People Want to Do Their Work and Go Home, Right?  Nope.

Positive Psychology is the study of happiness.   Over the past 35 years  this research has given us  tenants that can be applied to the workplace to enable employees to feel connected, have autonomy, pursue mastery and work towards a find meaning beyond self benefit.

So how do we address the challenges of workplace turnover? How do we get engagement from employees and make them happier?  Maybe one answer lies in getting a new perspective about what we do and its ripple effects. Start by communicating how our work adds value to co-workers and the world beyond. What we do matters when we understand our impact and the reach we actually have to make a difference from the work we do.

Reference material in addition to the inspiration of my colleagues and clients:

About the Author:

Mr. Heusner has over 16 years experience in all aspects of software development and technology leadership.  He has successfully led software development teams from multiple industries in startups, midsize companies and the Fortune 1000.  Currently, Mr. Heusner is a Client Partner at the Chicago-based custom software development firm Geneca, and plays an instrumental role in the adoption and success of Geneca’s unique Getting PredictableSMb best practices.

Special credit to Jessica Chipkin for her assistance in editing and helping me to be a better blogger!

Increase Your Job Satisfaction all by Yourself

Finding the simple way to evaluate your daily progress

I’ve recently spent time helping people to understand how they add value in the work that they do for a living. Not from an impact point of view, but how do they know that they are doing the right things and making progress. In Mihaly Csikszentmihalyi ‘s book flow he identified that if people are to pursue mastery in their work it is imperative for people to have clear goals and feedback on their progress.

However most people haven’t even ever really been able to implement crisp goals, measure and then stick to them. We want feedback but are rarely able to get all of the feedback we require and each person’s needs are different at different times. But what if there was a small step you could take? Such as creating a system of self measurement to fill the echoing silence of the feedback we crave from others.

Ok, before you stop reading because you think this is another goal setting idea, let me explain. Most jobs people perform are done in large groups. The roles to be performed are often smaller portions of very large types of work. One person doesn’t build and maintain enterprise ERP system by themselves. And one person does not build and manage a fortune 500 company’s web presence as a solo act.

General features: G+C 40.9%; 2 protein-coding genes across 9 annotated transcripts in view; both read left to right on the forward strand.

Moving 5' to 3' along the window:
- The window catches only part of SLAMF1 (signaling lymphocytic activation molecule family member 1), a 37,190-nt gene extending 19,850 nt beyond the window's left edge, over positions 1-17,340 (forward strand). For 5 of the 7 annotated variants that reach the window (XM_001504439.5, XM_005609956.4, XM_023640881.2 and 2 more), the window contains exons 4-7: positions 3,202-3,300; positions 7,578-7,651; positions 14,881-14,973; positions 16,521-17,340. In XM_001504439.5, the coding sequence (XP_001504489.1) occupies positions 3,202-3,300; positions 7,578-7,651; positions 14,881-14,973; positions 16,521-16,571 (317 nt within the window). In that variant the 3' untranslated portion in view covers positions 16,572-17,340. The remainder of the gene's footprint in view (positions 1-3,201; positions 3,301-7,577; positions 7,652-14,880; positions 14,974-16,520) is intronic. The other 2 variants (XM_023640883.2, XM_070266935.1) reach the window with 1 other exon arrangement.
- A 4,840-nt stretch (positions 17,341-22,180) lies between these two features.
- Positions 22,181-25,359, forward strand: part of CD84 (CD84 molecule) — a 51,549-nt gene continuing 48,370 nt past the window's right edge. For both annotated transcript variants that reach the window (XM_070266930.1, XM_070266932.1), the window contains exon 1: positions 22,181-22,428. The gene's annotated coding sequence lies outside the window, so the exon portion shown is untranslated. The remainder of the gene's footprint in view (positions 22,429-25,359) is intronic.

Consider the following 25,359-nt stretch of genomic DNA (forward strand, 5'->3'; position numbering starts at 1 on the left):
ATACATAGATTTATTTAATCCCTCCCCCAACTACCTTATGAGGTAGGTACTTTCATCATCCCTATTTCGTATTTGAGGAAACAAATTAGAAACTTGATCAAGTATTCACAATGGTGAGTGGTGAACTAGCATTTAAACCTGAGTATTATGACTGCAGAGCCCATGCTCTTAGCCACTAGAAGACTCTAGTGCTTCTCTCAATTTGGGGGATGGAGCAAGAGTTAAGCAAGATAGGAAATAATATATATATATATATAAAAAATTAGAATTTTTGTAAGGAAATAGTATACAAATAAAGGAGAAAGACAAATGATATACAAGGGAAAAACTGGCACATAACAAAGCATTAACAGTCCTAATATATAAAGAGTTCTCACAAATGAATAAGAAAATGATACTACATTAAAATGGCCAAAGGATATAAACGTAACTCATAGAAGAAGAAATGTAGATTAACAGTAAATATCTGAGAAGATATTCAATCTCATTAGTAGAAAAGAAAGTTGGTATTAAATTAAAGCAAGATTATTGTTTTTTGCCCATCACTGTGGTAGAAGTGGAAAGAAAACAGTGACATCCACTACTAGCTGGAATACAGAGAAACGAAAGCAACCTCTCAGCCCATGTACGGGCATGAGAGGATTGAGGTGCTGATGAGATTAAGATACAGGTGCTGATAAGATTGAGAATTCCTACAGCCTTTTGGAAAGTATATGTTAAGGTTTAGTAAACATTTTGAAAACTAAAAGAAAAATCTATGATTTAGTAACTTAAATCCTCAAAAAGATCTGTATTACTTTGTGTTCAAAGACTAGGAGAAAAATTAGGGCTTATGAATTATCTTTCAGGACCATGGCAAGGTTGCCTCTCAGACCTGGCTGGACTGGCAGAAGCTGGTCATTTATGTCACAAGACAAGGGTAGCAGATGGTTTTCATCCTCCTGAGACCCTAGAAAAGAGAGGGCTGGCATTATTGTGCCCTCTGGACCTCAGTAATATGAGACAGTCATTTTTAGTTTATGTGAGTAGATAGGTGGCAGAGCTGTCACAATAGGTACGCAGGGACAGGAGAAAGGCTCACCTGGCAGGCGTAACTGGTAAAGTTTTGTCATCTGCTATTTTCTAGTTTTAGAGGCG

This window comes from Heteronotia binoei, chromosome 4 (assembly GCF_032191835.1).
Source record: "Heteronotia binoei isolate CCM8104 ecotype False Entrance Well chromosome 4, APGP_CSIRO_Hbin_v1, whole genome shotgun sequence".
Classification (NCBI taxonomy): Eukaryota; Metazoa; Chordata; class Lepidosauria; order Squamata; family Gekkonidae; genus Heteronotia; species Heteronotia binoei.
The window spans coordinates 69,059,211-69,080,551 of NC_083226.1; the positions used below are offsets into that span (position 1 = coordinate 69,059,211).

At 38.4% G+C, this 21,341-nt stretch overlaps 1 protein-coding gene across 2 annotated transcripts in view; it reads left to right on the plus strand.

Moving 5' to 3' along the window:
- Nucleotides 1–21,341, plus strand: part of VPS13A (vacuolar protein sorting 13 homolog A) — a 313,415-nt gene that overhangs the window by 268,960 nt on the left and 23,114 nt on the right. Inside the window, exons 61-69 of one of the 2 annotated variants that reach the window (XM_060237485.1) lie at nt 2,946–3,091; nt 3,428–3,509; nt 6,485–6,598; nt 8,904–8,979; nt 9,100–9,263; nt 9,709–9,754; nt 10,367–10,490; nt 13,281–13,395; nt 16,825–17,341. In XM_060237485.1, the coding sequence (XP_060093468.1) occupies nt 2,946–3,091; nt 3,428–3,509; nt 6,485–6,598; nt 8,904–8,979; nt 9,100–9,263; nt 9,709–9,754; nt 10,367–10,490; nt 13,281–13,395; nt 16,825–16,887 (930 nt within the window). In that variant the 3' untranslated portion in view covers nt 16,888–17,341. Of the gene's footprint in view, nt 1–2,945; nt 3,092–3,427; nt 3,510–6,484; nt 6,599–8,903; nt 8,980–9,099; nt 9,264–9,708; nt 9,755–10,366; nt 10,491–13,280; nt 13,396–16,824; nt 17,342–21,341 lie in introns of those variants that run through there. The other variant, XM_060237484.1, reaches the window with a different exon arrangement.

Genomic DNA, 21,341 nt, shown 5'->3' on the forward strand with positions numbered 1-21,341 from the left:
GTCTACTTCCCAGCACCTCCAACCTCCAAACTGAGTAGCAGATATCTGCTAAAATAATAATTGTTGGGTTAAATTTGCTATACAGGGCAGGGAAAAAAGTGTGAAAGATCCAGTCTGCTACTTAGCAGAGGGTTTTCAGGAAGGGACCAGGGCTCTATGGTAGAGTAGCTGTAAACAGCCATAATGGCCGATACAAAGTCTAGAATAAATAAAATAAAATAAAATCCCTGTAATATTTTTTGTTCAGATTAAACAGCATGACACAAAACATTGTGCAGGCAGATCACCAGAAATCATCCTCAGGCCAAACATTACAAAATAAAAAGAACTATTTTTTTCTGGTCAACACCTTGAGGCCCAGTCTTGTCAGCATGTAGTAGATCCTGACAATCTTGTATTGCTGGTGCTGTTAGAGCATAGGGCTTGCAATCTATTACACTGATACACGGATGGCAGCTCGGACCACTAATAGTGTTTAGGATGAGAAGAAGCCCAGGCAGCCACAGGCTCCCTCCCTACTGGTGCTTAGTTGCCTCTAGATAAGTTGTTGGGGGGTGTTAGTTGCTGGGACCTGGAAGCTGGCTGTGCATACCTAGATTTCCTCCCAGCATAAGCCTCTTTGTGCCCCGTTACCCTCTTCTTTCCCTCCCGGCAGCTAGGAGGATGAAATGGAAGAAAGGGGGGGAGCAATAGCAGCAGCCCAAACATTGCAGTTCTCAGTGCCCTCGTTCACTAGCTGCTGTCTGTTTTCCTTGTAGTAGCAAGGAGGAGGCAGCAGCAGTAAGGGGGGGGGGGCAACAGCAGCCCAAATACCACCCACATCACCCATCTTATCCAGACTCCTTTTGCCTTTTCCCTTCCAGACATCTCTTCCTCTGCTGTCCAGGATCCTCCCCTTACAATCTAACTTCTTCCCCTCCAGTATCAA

So maybe you help a group do things. How do you know you are doing the right things? What the heck do you measure at the end of the day that tells you you’re on the right path when these systems are always evolving? The How do you know to go on home knowing you’ve done A+ work and can relax after a job well done?

Each role in a work environment has something to measure. But what’s important? To add a wrinkle, what about jobs where you are not sure how to measure your progress, like management?

Measurements must be concrete available daily or at least weekly and must have value to the organization and why it exists.

If you can sit back for a minute and review what you do, you will find outcomes you can measure. Ask yourself, what would they do without you? Most businesses have been pared down and no longer have redundancy. If they do it is often short lived. If you don’t produce something maybe you earn something with a customer? Customers can be internal or external.

Thought of a few things? Go ahead I’ll wait. Now if you have one or two things or even nine, can you write them down? Can you group them? At the end of a workday could you tally a score? If so you have a start. Over time you can look at the value of what you are measuring.

But what if you are still having problems? Here are some additional examples. In customer service, how often did someone say “Thank you!”? In sales how many times did you add value for someone in your network today? In management, how many people did you make happier even a little bit today? Or how many roadblocks did you remove?

With simple measures, all you need to do is reflect for a few minutes at the end of every day to see your progress. Then adjust, self correct and see what you can do tomorrow. Over time these simple daily scorecards can be additive to other more formal scorecard and goal concepts, but it is such a low barrier to entry to start to track your activity and to give you immediate feedback. Once you know you won’t have to wait for that random pat on the back from someone else to tell you how productive you’ve been.

Credit goes to colleagues, clients and…

Mihaly CsikszentmihalyiFlow – 1991 Harper

Patrick Lencioni – Three Signs of a Miserable Job – 2007 Josey Bass